Juri Strumpflohner
Juri Strumpflohner Juri is a full stack developer and tech lead with a special passion for the web and frontend development. He creates online videos for Egghead.io, writes articles on his blog and for tech magazines, speaks at conferences and holds training workshops. Juri is also a recognized Google Developer Expert in Web Technologies

Part 1: Writing testable code for the Android

2 min read

Creating testable code is one of the major aims when designing good, maintainable applications. I actually just started to take a look at developing for the Android and after playing a bit around with UI components, I started to develop a design that allows me to create a nicely testable Android app.

One of the major flaws in an untestable design is a very tight coupling between the view components and the actual model. This is often one of the issues why applications are hardly or even not testable at all. Btw, when I'm talking about testability, I consider writing automated unit tests of course. So my first approach was to see how to decouple this logic. MVC is a good tool for doing so.

When programming for the Android OS, you have roughly these three concepts:
  • Activities
  • Layouts
  • Adapters
If you're familiar with J2ME programming, an Activity would probably mostly correspond to what is called a MIDlet there. It is a modular component which has a certain lifecycle and is most commonly but not necessarily associated to a single view (in the UI sense). Simply speaking they could be seen as UI views.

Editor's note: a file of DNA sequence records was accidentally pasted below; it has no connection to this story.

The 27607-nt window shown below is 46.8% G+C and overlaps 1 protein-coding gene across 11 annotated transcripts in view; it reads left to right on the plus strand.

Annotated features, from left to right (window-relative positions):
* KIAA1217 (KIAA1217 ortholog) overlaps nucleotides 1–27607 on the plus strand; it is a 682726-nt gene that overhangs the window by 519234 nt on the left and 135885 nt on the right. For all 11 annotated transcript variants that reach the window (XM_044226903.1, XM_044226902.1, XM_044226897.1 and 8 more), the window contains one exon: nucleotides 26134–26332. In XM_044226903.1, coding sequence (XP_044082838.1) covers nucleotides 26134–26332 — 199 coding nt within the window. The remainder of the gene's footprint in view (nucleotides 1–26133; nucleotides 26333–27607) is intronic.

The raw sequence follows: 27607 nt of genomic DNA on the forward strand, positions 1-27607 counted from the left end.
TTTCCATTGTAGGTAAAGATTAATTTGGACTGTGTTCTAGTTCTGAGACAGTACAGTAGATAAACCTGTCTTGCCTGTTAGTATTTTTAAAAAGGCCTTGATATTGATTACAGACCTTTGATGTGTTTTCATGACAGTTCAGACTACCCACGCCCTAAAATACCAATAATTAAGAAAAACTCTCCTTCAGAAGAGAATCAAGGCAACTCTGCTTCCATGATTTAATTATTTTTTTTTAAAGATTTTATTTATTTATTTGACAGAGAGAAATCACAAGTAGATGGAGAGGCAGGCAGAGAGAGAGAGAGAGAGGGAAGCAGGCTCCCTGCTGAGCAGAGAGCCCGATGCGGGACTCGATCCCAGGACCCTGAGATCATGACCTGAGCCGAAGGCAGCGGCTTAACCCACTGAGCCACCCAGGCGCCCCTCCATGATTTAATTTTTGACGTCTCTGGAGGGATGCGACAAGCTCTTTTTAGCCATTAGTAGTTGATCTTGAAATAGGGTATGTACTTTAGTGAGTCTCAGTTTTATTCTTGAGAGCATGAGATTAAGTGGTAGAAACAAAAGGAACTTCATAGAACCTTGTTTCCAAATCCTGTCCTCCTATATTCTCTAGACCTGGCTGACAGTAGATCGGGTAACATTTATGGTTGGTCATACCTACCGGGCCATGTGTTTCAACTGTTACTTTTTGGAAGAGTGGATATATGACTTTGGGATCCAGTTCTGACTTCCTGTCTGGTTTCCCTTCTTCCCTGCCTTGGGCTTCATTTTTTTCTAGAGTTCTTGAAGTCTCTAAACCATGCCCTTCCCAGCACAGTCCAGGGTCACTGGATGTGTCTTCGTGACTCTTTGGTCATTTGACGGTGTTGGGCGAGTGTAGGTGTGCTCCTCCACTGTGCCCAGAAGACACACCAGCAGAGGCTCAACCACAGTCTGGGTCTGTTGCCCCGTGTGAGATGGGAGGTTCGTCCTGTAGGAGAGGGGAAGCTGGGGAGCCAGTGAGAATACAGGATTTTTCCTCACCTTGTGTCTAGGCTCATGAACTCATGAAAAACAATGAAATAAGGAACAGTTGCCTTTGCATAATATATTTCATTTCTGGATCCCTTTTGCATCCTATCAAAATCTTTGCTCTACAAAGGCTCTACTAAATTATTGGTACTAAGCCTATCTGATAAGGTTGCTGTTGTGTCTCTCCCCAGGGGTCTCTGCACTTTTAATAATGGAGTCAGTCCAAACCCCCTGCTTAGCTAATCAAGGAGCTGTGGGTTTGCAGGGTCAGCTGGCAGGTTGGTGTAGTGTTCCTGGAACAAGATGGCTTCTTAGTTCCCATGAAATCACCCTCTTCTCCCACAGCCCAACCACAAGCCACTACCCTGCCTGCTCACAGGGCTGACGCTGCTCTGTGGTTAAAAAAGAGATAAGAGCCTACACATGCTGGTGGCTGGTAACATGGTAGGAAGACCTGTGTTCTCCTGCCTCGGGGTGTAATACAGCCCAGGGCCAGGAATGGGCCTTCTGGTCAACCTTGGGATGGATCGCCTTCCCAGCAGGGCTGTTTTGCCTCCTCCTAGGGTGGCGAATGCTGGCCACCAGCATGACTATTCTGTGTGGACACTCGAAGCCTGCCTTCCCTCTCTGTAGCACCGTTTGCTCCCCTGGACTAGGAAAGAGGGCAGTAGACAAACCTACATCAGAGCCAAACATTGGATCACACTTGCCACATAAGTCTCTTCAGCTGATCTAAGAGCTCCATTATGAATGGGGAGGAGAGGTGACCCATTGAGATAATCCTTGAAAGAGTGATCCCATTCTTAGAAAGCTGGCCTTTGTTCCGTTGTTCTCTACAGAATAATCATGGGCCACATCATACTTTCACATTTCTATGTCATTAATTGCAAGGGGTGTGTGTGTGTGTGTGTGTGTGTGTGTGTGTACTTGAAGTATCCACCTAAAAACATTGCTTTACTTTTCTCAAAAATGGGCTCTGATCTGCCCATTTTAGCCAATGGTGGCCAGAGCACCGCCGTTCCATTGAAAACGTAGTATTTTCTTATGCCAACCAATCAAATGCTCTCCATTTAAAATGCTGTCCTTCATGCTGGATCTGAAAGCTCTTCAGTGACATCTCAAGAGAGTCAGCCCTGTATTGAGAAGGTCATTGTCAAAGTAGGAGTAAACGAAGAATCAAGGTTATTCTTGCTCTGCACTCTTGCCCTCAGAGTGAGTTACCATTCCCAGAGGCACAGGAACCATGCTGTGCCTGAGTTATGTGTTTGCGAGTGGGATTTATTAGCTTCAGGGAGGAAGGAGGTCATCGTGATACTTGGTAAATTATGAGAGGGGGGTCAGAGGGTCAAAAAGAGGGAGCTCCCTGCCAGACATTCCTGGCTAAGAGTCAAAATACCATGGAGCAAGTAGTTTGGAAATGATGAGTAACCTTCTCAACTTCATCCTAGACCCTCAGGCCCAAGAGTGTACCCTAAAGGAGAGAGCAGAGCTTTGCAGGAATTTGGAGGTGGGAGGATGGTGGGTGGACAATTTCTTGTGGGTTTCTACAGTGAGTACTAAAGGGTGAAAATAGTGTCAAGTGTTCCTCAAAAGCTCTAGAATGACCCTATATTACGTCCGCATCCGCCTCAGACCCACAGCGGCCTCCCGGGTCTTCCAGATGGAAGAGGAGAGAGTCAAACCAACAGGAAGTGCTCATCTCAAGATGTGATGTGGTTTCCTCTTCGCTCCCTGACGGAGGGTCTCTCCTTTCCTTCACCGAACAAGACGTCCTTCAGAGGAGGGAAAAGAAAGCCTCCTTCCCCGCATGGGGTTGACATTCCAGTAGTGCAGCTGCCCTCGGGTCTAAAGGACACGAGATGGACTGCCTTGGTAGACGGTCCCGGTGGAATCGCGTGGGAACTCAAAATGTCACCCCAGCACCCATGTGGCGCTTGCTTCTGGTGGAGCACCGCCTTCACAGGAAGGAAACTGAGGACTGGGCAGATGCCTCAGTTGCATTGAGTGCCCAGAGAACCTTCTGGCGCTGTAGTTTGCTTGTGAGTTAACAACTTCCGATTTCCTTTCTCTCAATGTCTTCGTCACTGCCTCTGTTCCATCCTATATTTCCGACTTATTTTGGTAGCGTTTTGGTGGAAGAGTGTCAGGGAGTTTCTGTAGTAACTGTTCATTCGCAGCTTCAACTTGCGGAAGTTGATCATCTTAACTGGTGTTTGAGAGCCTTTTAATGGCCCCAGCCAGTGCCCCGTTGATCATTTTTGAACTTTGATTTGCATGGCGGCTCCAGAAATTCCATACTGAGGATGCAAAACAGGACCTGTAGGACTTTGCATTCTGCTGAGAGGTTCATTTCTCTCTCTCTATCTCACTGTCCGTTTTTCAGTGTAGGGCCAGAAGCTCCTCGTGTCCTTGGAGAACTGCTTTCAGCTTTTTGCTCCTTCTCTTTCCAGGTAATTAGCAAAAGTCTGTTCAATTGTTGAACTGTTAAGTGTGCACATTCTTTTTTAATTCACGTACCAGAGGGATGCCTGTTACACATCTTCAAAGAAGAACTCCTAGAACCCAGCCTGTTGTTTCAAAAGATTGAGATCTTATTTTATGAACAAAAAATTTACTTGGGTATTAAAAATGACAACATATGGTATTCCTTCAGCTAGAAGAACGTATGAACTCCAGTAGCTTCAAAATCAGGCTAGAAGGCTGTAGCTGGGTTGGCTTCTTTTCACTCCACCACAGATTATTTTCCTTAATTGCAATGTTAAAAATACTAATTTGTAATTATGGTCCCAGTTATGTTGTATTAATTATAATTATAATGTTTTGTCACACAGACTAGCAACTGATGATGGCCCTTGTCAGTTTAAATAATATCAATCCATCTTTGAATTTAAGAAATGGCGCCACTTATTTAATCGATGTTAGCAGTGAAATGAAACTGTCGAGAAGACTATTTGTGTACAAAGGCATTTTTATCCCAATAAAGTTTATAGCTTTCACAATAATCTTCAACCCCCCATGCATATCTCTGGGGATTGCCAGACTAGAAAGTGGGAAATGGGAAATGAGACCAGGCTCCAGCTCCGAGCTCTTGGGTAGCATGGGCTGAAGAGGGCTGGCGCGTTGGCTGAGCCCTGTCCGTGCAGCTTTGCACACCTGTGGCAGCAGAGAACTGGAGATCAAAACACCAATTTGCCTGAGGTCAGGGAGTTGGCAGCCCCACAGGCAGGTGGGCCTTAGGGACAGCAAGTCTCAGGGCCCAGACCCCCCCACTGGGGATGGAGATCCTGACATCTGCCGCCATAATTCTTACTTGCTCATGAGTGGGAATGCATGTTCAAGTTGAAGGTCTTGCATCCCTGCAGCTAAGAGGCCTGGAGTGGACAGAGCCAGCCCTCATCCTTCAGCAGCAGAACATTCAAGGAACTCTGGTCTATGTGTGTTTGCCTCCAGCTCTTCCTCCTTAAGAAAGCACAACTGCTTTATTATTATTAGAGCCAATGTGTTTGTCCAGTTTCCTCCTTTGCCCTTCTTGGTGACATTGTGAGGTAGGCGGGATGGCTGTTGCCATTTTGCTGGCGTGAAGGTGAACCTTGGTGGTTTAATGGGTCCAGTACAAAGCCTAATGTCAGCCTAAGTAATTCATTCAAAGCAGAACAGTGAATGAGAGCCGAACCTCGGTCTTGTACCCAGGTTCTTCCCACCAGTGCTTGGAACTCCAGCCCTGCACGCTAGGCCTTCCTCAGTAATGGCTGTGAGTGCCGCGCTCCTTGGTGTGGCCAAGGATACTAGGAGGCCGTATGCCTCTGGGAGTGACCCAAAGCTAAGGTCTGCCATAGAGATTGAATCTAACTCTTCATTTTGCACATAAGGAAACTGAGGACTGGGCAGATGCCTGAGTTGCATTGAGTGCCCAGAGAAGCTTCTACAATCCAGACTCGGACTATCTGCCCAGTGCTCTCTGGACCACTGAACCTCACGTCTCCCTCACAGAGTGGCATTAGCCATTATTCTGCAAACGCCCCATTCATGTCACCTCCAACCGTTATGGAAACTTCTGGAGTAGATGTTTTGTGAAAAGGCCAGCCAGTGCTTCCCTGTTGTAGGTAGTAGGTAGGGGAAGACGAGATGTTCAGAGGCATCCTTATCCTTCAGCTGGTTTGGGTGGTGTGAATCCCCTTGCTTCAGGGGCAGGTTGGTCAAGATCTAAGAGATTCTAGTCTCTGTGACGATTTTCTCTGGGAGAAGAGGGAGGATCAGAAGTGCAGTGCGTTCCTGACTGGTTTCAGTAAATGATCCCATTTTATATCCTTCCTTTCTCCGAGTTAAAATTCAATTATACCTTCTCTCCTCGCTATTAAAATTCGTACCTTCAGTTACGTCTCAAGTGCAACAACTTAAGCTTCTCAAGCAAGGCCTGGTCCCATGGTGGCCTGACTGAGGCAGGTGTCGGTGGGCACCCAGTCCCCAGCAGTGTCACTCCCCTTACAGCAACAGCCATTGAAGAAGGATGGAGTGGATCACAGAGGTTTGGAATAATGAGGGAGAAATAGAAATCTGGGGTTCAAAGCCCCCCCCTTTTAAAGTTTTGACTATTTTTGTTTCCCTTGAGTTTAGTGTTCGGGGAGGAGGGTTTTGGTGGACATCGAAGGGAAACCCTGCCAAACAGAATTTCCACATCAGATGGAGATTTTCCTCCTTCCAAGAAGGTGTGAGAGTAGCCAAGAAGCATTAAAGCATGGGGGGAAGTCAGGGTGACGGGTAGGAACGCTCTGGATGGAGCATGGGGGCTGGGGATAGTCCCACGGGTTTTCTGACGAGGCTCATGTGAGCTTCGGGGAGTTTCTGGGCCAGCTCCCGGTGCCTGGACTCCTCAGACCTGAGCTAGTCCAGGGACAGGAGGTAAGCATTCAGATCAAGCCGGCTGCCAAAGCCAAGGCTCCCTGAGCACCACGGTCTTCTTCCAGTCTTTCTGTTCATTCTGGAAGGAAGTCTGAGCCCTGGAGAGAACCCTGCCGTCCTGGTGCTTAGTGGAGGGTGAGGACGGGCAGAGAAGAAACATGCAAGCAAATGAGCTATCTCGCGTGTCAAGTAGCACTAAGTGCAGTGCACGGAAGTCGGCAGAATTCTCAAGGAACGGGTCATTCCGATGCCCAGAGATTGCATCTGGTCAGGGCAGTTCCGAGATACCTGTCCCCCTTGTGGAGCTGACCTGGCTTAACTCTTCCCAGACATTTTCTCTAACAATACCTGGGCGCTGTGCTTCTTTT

The UI part on Android is organized very nicely. All of the UI components can be written in a declarative way inside special XML files where the so-called "layouts" are being defined. From a conceptual point of view it has some similarities with XAML files used in WPF and Silverlight. This piece of XML code shows for instance an UI with vertically aligned buttons:
<?xml version="1.0" encoding="utf-8"?>
<LinearLayout xmlns:android="http://schemas.android.com/apk/res/android"
android:orientation="vertical" android:layout_width="fill_parent"

<Button android:text="0" android:layout_width="fill_parent"
android:layout_height="wrap_content" android:id="@+id/button1"></Button>

<Button android:text="0" android:id="@+id/button2"
android:layout_width="fill_parent" android:layout_height="wrap_content"></Button>
<Button android:text="0" android:id="@+id/button3"
android:layout_width="fill_parent" android:layout_height="wrap_content"></Button>


Such a declarative UI concept is very helpful when separating logic from the view.
The last thing are the adapters. They are basically the bridge between the model data and the UI layouts with its components. It's basically a data-binding mechanism which does already most of the job of synchronizing model data with what's being visualized on the UI. There are a couple of different adapters which are quite flexible and can be further customized by overriding them.

(Part 2: Writing testable code for the Android ยป)
(link will be activated as soon as that post goes online)
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